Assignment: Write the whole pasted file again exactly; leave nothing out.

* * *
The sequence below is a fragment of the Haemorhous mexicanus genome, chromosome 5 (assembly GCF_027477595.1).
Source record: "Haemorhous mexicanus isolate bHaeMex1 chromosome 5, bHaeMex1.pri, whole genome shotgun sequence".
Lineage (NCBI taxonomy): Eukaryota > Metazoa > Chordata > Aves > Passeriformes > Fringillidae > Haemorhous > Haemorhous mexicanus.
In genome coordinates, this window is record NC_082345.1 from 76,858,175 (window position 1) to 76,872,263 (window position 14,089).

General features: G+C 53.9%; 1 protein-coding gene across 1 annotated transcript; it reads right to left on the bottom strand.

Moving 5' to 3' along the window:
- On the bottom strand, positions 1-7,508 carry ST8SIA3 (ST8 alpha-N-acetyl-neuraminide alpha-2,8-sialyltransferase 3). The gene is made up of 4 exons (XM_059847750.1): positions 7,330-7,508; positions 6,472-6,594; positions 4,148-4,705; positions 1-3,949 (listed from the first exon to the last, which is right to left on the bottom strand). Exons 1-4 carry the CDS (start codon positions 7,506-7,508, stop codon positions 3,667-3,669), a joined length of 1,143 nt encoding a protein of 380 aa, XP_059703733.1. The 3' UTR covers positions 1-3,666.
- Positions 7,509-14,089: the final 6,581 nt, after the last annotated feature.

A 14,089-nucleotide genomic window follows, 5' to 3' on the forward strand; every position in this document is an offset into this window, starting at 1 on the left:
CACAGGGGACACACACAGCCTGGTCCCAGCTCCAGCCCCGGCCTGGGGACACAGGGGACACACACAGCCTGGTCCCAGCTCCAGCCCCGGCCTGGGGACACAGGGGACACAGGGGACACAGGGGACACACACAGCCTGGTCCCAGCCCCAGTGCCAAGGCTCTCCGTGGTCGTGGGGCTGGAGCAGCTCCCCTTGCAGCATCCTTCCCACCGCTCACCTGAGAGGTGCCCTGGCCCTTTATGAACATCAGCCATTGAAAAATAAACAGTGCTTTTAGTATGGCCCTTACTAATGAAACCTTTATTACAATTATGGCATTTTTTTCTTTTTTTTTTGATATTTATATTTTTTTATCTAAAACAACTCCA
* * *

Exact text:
The sequence below is a fragment of the Haemorhous mexicanus genome, chromosome 5 (assembly GCF_027477595.1).
Source record: "Haemorhous mexicanus isolate bHaeMex1 chromosome 5, bHaeMex1.pri, whole genome shotgun sequence".
Lineage (NCBI taxonomy): Eukaryota > Metazoa > Chordata > Aves > Passeriformes > Fringillidae > Haemorhous > Haemorhous mexicanus.
In genome coordinates, this window is record NC_082345.1 from 76,858,175 (window position 1) to 76,872,263 (window position 14,089).

General features: G+C 53.9%; 1 protein-coding gene across 1 annotated transcript; it reads right to left on the bottom strand.

Moving 5' to 3' along the window:
- On the bottom strand, positions 1-7,508 carry ST8SIA3 (ST8 alpha-N-acetyl-neuraminide alpha-2,8-sialyltransferase 3). The gene is made up of 4 exons (XM_059847750.1): positions 7,330-7,508; positions 6,472-6,594; positions 4,148-4,705; positions 1-3,949 (listed from the first exon to the last, which is right to left on the bottom strand). Exons 1-4 carry the CDS (start codon positions 7,506-7,508, stop codon positions 3,667-3,669), a joined length of 1,143 nt encoding a protein of 380 aa, XP_059703733.1. The 3' UTR covers positions 1-3,666.
- Positions 7,509-14,089: the final 6,581 nt, after the last annotated feature.

A 14,089-nucleotide genomic window follows, 5' to 3' on the forward strand; every position in this document is an offset into this window, starting at 1 on the left:
CACAGGGGACACACACAGCCTGGTCCCAGCTCCAGCCCCGGCCTGGGGACACAGGGGACACACACAGCCTGGTCCCAGCTCCAGCCCCGGCCTGGGGACACAGGGGACACAGGGGACACAGGGGACACACACAGCCTGGTCCCAGCCCCAGTGCCAAGGCTCTCCGTGGTCGTGGGGCTGGAGCAGCTCCCCTTGCAGCATCCTTCCCACCGCTCACCTGAGAGGTGCCCTGGCCCTTTATGAACATCAGCCATTGAAAAATAAACAGTGCTTTTAGTATGGCCCTTACTAATGAAACCTTTATTACAATTATGGCATTTTTTTCTTTTTTTTTTGATATTTATATTTTTTTATCTAAAACAACTCCA